Enfilade

Call for Papers: Être historien de l’art aujourd’hui

Posted in Calls for Papers by Editor on December 16, 2009

From the INHA website:

Being an Art Historian Today : An International Symposium
Institut National d’Histoire de l’Art, Paris, 18-19 June 2010

Paper proposals due by 25 January 2010

Organized by THES-ARTS, association of PhD students and PhD’s in 19th- and 20th-Century Art, at the Paris-Sorbonne University

For its first anniversary in June 2010, the THES-ARTS Association will initiate a series of symposiums in order to promote the work of young art historians. As preamble THES-ARTS decided to dedicate its first symposium to today’s role of the art historian. This event will be the occasion to place ourselves in relation to this discipline and also to statue on its evolution. Being a social science, Art History cannot afford a fixed way of looking at things, but needs constant renewal by confronting itself to the evolution of its proper subject of research. While the artistic revolutions of the last decades have deeply transformed the process of creation, it has become inevitable to question the way these disruptions have, or have not changed the thoughts and researches of the art historian, as well as the applications of his work. This symposium will be organized around three main problematics, which will question the rearrangement of traditional settings in which Art History is born.

New Researching Tools / New Art Forms / New Art Histories?

In the last few years, the new materialities of the work as the new researching tools have reinvented the approach and the speech of the art historian. Through the artistic experimentations, which have emerged at the dawn of the twentieth century, the materiality of the work has changed. The artist has appropriated every single element of life from the usual objects to the precious ones, from the organic to the new technologies, from tangible to the immaterial. The lack of boundaries of these raw materials has enriched the artistic vocabulary that has in its turn contributed to the evolution of the art historian’s theoretical vocabulary. The art historian’s work has been revitalized by the creation of innovative tools, which brought him to reconsider his approach towards new and old works. Thanks to technology and especially to computer science, many tools are now accessible to the researcher. Databases have been created, museums have digitized their collections and archives are now widely available by remote access. Is travelling and facing the original works getting superfluous? This symposium will be the occasion to study how art historians reinvent their way of researching and their speech when faced with these new stakes.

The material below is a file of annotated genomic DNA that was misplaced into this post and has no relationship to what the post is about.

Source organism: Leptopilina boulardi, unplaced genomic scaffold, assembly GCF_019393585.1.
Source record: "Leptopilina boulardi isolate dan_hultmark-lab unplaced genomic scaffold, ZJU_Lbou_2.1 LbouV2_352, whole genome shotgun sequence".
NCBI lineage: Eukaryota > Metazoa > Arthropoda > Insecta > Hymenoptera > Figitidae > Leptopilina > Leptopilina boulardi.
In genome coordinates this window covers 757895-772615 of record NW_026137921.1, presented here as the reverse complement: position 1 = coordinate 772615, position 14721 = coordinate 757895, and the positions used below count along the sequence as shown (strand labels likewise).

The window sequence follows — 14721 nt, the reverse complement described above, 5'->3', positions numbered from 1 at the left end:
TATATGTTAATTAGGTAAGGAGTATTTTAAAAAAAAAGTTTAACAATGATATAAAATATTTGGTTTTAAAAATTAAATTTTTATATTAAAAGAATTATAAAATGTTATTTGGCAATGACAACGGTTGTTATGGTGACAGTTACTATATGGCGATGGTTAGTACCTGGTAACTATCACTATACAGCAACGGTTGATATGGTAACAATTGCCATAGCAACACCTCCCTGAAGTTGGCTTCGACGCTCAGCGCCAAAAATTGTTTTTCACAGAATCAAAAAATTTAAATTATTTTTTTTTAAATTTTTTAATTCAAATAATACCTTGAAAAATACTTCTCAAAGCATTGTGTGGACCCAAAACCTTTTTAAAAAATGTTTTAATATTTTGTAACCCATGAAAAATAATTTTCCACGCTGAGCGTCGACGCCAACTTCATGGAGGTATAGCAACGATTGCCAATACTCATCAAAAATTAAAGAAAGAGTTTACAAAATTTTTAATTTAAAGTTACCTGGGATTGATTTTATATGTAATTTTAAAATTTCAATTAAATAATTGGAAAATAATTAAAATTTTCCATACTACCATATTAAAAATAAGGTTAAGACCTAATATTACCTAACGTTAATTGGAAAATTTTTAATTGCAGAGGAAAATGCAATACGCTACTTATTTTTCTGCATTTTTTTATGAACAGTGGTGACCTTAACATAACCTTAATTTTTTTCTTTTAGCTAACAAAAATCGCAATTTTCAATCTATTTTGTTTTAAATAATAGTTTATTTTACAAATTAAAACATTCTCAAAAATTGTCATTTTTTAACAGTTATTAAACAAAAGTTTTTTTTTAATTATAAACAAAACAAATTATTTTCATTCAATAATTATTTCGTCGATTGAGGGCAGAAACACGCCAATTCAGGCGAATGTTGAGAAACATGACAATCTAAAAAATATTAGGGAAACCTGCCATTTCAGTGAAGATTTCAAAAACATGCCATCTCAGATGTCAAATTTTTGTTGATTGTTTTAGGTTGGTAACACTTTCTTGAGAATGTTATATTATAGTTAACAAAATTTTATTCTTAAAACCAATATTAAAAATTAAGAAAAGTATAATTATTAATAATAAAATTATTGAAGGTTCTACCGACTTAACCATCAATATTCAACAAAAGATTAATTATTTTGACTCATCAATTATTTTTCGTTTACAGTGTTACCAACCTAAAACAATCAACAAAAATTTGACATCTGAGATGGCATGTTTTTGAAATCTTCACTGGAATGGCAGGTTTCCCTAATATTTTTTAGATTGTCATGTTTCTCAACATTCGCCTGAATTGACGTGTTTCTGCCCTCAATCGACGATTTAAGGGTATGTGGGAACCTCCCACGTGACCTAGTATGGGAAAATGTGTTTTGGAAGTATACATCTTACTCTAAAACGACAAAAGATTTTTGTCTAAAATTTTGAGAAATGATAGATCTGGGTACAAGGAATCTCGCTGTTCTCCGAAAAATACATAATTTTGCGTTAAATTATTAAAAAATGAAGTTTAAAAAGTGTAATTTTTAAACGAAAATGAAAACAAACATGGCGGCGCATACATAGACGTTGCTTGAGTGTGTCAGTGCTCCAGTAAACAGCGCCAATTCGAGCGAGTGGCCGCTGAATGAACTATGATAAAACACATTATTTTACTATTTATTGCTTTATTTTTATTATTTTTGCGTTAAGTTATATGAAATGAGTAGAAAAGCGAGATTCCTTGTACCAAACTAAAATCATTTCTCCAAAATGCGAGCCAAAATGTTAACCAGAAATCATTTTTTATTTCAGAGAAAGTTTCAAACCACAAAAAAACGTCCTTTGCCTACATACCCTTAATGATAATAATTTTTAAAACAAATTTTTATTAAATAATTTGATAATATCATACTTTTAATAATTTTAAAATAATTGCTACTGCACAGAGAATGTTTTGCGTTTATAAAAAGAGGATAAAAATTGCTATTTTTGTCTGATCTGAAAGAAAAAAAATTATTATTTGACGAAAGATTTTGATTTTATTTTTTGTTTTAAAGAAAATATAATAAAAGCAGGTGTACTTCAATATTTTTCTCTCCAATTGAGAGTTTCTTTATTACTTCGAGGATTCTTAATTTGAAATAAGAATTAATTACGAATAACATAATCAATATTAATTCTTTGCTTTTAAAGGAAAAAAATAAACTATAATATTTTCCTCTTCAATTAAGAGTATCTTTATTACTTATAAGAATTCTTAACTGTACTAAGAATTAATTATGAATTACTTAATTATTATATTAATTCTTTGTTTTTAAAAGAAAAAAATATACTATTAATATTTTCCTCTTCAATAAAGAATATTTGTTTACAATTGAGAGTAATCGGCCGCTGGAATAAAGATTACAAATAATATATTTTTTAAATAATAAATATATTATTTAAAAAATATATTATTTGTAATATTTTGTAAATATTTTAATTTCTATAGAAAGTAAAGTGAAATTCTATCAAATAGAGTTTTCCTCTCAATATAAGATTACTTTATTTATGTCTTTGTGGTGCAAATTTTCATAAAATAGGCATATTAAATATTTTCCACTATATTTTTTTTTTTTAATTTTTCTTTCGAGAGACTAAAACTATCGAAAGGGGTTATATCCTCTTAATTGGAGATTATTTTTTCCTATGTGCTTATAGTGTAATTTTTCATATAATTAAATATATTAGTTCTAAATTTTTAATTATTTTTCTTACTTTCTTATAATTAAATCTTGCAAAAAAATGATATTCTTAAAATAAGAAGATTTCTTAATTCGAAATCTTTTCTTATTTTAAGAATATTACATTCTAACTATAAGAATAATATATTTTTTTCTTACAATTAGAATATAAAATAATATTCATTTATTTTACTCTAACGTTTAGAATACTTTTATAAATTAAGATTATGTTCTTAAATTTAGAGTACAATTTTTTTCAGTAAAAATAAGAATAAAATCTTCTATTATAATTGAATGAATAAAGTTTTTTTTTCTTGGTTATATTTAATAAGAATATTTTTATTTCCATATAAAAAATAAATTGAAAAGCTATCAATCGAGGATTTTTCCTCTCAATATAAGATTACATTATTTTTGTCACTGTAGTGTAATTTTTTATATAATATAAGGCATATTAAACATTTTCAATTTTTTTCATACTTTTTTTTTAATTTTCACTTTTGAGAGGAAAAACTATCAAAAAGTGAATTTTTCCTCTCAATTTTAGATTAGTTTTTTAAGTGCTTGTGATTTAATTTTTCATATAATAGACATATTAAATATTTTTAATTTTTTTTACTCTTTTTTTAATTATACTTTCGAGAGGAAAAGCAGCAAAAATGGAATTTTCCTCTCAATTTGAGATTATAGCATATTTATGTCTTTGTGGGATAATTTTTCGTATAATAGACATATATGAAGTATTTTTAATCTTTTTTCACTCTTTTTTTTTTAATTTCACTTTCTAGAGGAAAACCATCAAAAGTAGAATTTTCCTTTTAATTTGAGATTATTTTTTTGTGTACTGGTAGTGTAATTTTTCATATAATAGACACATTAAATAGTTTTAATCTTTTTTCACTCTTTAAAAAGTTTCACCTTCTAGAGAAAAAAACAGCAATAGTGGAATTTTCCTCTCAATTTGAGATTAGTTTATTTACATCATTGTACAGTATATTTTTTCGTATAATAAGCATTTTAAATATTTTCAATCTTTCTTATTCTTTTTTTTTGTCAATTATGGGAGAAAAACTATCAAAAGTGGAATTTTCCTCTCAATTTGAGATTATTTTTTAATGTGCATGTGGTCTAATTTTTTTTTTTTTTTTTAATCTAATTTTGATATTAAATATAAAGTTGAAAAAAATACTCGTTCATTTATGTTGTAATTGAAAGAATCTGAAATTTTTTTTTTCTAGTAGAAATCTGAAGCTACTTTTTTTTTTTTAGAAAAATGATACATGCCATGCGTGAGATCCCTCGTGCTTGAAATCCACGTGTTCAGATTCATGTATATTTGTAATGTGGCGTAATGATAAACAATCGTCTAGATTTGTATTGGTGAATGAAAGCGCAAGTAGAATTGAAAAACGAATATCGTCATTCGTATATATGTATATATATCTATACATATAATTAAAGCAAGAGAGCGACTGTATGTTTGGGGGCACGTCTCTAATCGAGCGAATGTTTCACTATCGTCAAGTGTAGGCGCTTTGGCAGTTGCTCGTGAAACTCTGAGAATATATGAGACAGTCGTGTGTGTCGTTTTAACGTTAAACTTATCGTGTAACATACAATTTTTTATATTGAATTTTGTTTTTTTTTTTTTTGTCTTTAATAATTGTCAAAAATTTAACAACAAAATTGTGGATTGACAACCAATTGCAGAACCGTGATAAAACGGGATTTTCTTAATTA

Art History Today: In Search of Critical Detachment

The renewal of the work materiality and the methodology of the art historian raise the question of the detachment he uses to understand the works of his time. Constantly assailed by requests to give his point of view in the various medias, isn’t he playing both roles, the one of critics and of scientifics? His ability to expertise gives him a specific legitimacy to express his judgments of taste. But at the same time, he might try to find his place amongst writers, journalists or even philosophers? Is this mediatic shift shattering the theoretical foundations of Art History? Some studies will have to answer these questions by recounting the epistemological continuities and discontinuities which characterize Art History and by analyzing how the past’s Art History influences today’s Art History.

Art History as Applied Art

From the library to the museum via the gallery, the art historian has to face different scopes of application that turned his knowledge into a “savoir-faire” making sense in its interaction with other subjects and jobs. Through this gathering of knowledge which has also nourished other theories, doesn’t the art historian appear as much as a scientific and a professional of conservation and circulation of cultural inheritance? From these three problematics, transverse studies will contribute to improve the thought. Thus, while questions have appeared in recent years concerning the survival of Art History (in the works of Hervé Fischer and Hans Belting, for example), this upcoming symposium will remind us how the art historian has always been able to invent a totally new methodology, a new approach of art, metamorphosing his fields of thinking and his areas of applications, as he was carried by the creative impetus of art.

Abstracts — in French or English — should not be more than 500 words. Please submit the abstract and a short CV, before the 25th January 2010 to: thesarts.sorbonne@gmail.com. Replies will be sent at the end of January 2010. For the participants, the costs of travel and lodging will be paid for in full or in part. Articles will be published after the conference on the THES-ARTS website.

Notes:
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The French artist and philosopher Hervé Fischer symbolically cut the the string of linear Art History on 15 February 1979 during a performance in the Centre Pompidou Museum. He is also the author of the essay L’histoire de l’art est terminée published in 1981. The German art historian Hans Belting continues Fischer’s reflections in 1983, in L’histoire de l’art est-elle finie?

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